TUC report reveals household debt has ‘hit new peak’

A report published by the Trades Union Congress (TUC) has revealed that UK household debt has ‘reached new highs’.

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The report revealed that unsecured debt per household rose to £15,385 during the third quarter of 2018 – representing a rise of £886 when compared to a year earlier.

Meanwhile, total unsecured debt rose to £428 billion in the third quarter of last year, according to the report.

The TUC said that government austerity and ‘years of wage stagnation’ are the key factors behind the increase in unsecured household debt.

Commenting on the findings, Frances O’Grady, General Secretary of the TUC, said: ‘Household debt is at crisis level. Years of austerity and wage stagnation has pushed millions of families deep into the red.

‘Our economy is not working for workers. They need stronger rights and bargaining powers. Trade unions should be allowed the freedom to enter every workplace to negotiate higher wages.’

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TUC calls for ‘bold rise’ in minimum wage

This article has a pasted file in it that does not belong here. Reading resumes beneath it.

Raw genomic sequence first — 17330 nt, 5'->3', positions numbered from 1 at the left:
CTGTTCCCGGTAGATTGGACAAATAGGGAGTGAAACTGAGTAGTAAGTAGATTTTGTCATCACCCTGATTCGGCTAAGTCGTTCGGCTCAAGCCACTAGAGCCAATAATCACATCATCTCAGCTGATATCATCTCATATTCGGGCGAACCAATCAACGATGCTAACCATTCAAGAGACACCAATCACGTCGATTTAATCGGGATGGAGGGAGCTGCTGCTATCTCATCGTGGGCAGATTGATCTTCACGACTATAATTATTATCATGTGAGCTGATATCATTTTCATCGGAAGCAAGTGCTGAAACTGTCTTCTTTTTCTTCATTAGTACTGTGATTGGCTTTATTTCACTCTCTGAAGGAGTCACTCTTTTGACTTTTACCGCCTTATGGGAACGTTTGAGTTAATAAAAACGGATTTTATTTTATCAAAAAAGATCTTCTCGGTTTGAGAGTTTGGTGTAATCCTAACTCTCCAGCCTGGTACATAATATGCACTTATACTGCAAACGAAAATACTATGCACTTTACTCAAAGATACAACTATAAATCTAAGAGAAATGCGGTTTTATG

07 Nov 2013

The TUC has called for a ‘bold rise’ in the national minimum  wage (NMW) next year, in its submission to the Low Pay Commission.

According to the organisation, if the minimum wage had kept  pace with price rises since 2007, the annual salary of a full-time worker in  receipt of the NMW would have been £770 higher this year.

The NMW rose by 1.9% in on 1 October, bringing the main  adult rate to £6.31 an hour.

However, the TUC argues that the NMW must increase by more  than the rate of inflation or average earnings growth, in order to avoid  putting further financial pressure on low-paid workers.

TUC General Secretary Frances O’Grady said, ‘With  hard-working families all around the UK facing cuts to their benefits and tax  credits, the minimum wage is becoming even more of a vital lifeline, and at the  very least must keep pace with inflation and earnings’.

‘As the economic recovery strengthens there will be more  capacity to increase minimum wage rates in 2014, and the government has a real  chance to be more ambitious about raising the rates’.